Friday, 28 January 2022
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 JPN / Japan - Team Composition  
Team manager HAGIWARA, Hideo
Head coach UETA, Tatsuya
Assistant coach OTAKE, Hideyuki
Doctor HAYASHI, Mitsutoshi
Therapist / trainer KUBO, Yoshito
No. Name Lastname Shirt Name Birthdate Height Weight Spike Block Club
1 Nobuharu Saito Saito 29/09/1973 205 95 345 330 Toray Arrows
5   Daisuke Usami Usami 29/03/1979 184 88 320 310 Panasonic Panthers
7 Takahiro Yamamoto Yamamoto 12/07/1978 201 98 345 335 Panasonic Panthers
C 8   Masaji Ogino Ogino 8/01/1970 197 98 340 320 Suntory Sunbirds
11 Yoshihiko Matsumoto Matsumoto 7/01/1981 193 80 340 330 Sakai Blazers
12   Kota Yamamura Yamamura 20/10/1980 205 95 350 335 Suntory Sunbirds
13 Kunihiro Shimizu Shimizu 11/08/1986 193 97 330 320 Panasonic Panthers
14   Tatsuya Fukuzawa Fukuzawa 1/07/1986 189 88 355 330 Panasonic Panthers
L 15 Katsutoshi Tsumagari Tsumagari 2/11/1975 183 78 320 305 Suntory Sunbirds
16   Yusuke Ishijima Gottsu 9/01/1984 0 0 345 335 Sakai Blazers
17 Yu Koshikawa Koshikawa 30/06/1984 189 87 340 320 JT Thunders
18   Kosuke Tomonaga Tomonaga 22/07/1980 184 83 320 310 Sakai Blazers
 C=Captain  L=Libero
Team Profile Coach Profile

With great expectations, Tatsuya Ueta's squad took up the challenge at the World Cup 2007, the first qualifier for the Beijing Olympics in 2008.

Unfortunately their results did not meet anyone's expectations -- Japan finished ninth, with three wins and eight losses out of 11 matches.
Nevertheless, Ueta and those involved in the Men's National Team were strongly convinced that despite the unsatisfactory result at the World Cup 2007 the players' morale had been boosted and fundamental skills with combined offence had remarkably improved compared to those of several years ago.

Furthermore, the young players, i.e. Yusuke Ishijima, Yu Koshikawa and Kunihiro Shimizu, had gained invaluable experience and confidence during the tournament. Experience is provided by 37-year-old team captain Masashi Ogino, who competed in the Barcelona Games in 1992. After that, though, he spent years away from the National Team because of injury.
Ueta's squad was launched immediately after the huge disappointment of the Athens Olympic Qualification Tournament in 2004 -- Japan has not qualified for the Olympics for successive tournaments.

Japan finished eighth at the 2006 World Championship and were satisfied with this result. The goal of Ueta's squad in 2007 was, of course, to secure a berth for the Beijing Olympics in 2008 at the World Cup.

Ueta picked the best players for his squad for the World Cup as well as the World League. The training worked out well and Japan beat two European powerhouses, Italy and France, in the preliminary round.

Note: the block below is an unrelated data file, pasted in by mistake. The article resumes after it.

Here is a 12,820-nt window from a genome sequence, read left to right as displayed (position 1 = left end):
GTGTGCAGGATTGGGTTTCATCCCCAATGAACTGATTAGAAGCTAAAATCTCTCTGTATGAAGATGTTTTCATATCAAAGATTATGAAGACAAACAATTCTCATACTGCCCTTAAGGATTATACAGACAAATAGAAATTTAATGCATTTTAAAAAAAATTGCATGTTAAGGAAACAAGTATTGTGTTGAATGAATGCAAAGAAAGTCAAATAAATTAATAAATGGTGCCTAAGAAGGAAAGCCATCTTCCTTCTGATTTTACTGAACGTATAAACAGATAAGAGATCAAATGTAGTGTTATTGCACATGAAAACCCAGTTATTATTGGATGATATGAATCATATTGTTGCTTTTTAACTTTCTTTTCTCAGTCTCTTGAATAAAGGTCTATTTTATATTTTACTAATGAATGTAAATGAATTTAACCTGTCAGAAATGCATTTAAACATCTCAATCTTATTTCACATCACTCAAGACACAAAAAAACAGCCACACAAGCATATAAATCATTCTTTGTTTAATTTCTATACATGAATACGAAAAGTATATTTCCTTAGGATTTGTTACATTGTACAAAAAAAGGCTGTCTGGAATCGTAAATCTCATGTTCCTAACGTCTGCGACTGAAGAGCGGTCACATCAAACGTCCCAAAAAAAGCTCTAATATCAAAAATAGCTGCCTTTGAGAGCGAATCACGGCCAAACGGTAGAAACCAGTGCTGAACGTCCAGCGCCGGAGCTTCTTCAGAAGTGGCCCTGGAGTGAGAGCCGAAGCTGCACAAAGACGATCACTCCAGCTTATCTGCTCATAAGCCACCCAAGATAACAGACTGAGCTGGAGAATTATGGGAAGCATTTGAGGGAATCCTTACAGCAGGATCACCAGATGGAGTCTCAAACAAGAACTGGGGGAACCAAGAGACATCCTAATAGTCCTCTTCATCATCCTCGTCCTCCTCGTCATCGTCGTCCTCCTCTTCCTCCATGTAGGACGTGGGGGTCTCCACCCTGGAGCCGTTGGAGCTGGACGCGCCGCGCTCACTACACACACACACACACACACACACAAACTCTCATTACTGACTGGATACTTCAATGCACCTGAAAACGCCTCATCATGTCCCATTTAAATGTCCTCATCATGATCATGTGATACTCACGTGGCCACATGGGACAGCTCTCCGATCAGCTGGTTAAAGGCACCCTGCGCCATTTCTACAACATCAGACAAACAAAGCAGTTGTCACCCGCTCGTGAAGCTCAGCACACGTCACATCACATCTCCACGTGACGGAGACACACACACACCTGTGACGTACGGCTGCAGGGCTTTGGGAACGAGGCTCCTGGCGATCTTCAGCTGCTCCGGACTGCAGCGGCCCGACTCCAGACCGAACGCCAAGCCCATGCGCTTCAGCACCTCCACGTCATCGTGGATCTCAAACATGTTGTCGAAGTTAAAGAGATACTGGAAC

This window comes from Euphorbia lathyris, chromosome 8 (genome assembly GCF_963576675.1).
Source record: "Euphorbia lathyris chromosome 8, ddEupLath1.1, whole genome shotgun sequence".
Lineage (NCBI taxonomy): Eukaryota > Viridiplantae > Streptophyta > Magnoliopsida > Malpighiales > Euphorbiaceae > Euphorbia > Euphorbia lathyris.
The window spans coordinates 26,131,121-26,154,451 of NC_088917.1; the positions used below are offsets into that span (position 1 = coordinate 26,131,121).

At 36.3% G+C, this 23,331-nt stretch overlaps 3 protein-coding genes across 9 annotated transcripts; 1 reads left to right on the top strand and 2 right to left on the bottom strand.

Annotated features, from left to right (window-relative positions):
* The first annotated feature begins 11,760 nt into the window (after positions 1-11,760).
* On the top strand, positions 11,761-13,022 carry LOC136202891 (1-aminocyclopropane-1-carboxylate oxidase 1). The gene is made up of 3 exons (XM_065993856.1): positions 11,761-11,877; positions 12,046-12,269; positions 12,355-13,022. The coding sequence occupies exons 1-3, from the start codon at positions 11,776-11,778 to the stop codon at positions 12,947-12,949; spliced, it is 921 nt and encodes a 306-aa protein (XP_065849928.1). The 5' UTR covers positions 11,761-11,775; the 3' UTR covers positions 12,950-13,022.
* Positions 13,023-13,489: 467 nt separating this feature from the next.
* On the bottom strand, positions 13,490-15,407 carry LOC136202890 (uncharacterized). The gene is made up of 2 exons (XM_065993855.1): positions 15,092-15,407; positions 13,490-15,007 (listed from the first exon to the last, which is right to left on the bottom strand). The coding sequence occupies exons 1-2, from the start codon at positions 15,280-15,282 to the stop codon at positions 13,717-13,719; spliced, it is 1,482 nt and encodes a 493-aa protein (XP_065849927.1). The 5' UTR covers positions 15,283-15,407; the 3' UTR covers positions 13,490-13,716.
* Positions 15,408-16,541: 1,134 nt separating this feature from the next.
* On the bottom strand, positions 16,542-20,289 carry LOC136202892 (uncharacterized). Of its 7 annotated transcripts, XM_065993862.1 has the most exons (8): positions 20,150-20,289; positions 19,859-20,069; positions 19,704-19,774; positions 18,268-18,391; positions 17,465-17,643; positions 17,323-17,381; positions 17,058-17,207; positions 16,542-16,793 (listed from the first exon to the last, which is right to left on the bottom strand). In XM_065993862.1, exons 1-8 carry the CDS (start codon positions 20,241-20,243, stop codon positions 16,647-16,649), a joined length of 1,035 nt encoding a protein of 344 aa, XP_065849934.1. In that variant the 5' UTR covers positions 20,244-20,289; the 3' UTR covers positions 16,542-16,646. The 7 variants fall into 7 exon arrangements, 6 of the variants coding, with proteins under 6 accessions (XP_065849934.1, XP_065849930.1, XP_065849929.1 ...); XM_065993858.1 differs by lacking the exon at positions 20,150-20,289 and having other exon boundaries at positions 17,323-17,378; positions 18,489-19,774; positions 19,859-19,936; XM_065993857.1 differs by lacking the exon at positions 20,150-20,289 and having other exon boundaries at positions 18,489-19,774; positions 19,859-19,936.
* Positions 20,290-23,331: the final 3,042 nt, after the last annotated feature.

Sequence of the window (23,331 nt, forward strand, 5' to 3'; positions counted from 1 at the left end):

But at the Asian Men's Championship in September in Jakarta, Japan's squad, as the defending champion, threw away the lead and finished runners-up.
After this and the World Cup disappointment and having no time to dwell on failure, Ueta's Japan embarked on their next goal -- to secure a berth at the Beijing Olympics at the Olympic Qualification Tournaments in May in Tokyo.

This time they were successful, finishing second behind Italy with a 6-1 win-loss record to advance as the best Asian team in the competition.

In 2004, immediately after the Japanese Men's National Team failed to qualify for the Olympics in Athens, the Japan Volleyball Association appointed as Head Coach Tatsuya Ueta, then coach of Japan's Junior Men's National Team.

Since then, Ueta, who is considered a hardworking and progressive coach, has not only been coaching his squad very hard, but also collecting and studying lots of information from abroad. Consequently, he has built up his present Volleyball philosophy and the success of the national team so far has been entirely due to his efforts.

Tatsuya Ueta was born in Shikoku, the smallest of Japan's four main islands. He started playing Volleyball at the age of 12 and developed into an astute middle blocker. He played Volleyball for high school and university teams and gained a reputation as a good player even in his school days. He joined Nippon Steel Blazers in 1987 and played for the National Team from 1989 to 1993.

He was assistant coach of Nippon Steel Blazers from 1995 to 1998, and Head Coach of Nippon Steel's successor, Sakai Blazers, from 1999 to March 2001 before joining the Japan Volleyball Association as coach of the junior men's national team.

His goal was to compete in the Olympics in Beijing and this aspiration was the motivation for his squad. In order to achieve this goal, he worked to improve his squad.

Although Japan's squad ended up ninth at the FIVB World Cup in 2007 -- this result disappointed everyone -- the JVA decided to let Ueta lead the National Team and pinned their hopes on Ueta guiding his players to Beijing.

Ueta has been discovering weaknesses in the team throughout all of the recent competitions and studying how to correct them and how to improve his team. He believed that Japan would have no chance to go to Beijing without solving those problems. He was rewarded when Japan claimed the Asian Beijing berth at the Olympic qualifier in Tokyo, Japan, in June, the first time they had qualified for the Olympics in 16 years.